The children’s book author Dr. Seuss penned a story about Horton the elephant, who, having agreed to keep an egg warm on behalf of its absent mother, encounters many difficulties in fulfilling his pledge. Surmounting each of them, he proudly announces “an elephant’s faithful, one hundred per cent.” I’m happy to reassure Tina occasionally that I have the same philosophy and am not going to be outdone by Horton.
Horton Hospital, part of Orange Regional Medical Center (ORMC) in Middletown, NY, was the site of Tina’s 100-day battle against death from February to June of 2004. We have been ever so thankful to the nurses and doctors there who saved Tina’s life. No, it was not named after an elephant, but they succeeded in a big job.
Tina caught at least two different infections while in the critical care unit of the hospital. Elsewhere, and at a different time, I picked up bacterial and viral infections from an invasive procedure by an urologist. In Tucson, my mother suffered damage during a heart catheterization. The mother of a neighbor at Lake Osiris died of a systemic infection after her colon was punctured during a colonoscopy. There are simply still much too many medical errors occurring, leading to what are termed “iatrogenic,” doctor-caused, illnesses. Near the age of sixty, I had a virtual colonoscopy, a CT scan of that area, involving no endoscopes where the sun does not shine. I will do the same at 70. The loss of some detail in the exam is offset for me by the gain in safety and peace of mind.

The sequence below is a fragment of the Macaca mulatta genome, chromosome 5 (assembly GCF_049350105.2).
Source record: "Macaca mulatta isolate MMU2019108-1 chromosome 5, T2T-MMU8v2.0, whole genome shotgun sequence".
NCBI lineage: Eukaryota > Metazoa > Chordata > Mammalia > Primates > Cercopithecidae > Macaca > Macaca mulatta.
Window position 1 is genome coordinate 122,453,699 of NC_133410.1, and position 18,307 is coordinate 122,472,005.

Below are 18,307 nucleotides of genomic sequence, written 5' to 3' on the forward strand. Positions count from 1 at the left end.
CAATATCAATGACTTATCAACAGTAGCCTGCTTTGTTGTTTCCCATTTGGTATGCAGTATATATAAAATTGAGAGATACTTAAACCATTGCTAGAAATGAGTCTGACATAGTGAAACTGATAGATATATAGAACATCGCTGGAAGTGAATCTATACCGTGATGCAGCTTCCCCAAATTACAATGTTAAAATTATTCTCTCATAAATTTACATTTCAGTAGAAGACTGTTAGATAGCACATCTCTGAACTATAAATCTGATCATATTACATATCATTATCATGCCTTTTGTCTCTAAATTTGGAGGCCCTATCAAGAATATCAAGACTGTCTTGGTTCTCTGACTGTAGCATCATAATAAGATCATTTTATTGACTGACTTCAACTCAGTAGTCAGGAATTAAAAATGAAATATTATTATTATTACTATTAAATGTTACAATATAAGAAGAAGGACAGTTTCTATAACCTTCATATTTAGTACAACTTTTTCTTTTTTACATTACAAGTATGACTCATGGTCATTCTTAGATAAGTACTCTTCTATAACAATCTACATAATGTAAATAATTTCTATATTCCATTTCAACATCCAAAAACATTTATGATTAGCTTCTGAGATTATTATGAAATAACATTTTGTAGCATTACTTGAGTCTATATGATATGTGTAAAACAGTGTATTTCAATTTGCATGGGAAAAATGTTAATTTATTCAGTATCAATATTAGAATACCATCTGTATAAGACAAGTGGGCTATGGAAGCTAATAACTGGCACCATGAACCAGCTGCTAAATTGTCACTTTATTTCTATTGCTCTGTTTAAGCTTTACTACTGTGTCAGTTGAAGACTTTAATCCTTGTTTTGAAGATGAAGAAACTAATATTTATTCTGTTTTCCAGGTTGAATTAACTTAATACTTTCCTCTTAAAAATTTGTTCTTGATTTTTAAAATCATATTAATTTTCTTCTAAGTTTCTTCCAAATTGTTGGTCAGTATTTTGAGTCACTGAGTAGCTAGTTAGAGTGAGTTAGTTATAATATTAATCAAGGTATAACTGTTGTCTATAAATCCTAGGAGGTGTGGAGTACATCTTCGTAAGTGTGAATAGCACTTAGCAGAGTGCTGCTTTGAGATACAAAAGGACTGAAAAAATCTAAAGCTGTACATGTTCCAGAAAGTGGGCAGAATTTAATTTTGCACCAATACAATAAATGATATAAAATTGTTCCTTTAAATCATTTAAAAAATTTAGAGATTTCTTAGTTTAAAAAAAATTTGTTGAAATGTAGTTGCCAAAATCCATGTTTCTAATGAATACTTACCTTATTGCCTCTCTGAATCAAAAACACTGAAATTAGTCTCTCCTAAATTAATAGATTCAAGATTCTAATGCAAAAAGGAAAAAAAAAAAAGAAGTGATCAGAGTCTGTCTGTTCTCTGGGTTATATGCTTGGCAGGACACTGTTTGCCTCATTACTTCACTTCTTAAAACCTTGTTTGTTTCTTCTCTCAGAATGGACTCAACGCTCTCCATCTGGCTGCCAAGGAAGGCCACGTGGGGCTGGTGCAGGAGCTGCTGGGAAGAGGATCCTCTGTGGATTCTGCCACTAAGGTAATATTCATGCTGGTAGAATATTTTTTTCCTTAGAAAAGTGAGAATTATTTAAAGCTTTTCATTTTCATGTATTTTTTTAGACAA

WILL TO LIVE
I’ve learned of patients who have refused treatment and died. Keeping Tina from getting discouraged has been a priority, as has not misleading her with false hope. I summed up what I asked our nurses to do as “keep her safe, healthy, and content.”
Since her near-death experience, she has shown a continuing will to live.
My love for her and her love for me is part of what keeps her going. She loves Phil and Ted and some of the other members of our families. She loves, or nearly loves, some of our nurses and they reciprocate much of that affection. She enjoys what entertainment we can arrange for her TV screen.
When I hear discussion of “quality of life” as a characteristic, a “metric,” to be evaluated for access to medical care, I am uneasy. Before you are ill, you have one opinion of what you would want done for you. When ill, a different opinion is likely. When recovered, your evaluation will probably be different still. Even less well informed are the opinions of those who would judge your situation. Given the problem of perspective and given the shifting degrees of mental clarity, one must be very careful about the issue of “informed consent” for various proposed options.
In the hospital, I was asked several times to sign a DNR order for Tina. If her heart were to stop, a DNR order would limit the efforts taken to revive her. I refused to sign, believing she would come to want all efforts attempted, as I did. I have learned that sometimes the very existence of DNR orders suggest to the staff that little more need be done for the patient, who then becomes second-class, lower-priority. The institutions would deny this, of course, but the eagerness for having DNR orders suggests otherwise. At the least, they may serve to shield staff from liability in the case of premature death.
I have been told of a beautiful woman who suddenly became permanently bedridden. She told the staff to close the blinds on the window, to leave her alone, and she refused treatment until she died.
The will to live is necessary, even if not sufficient.
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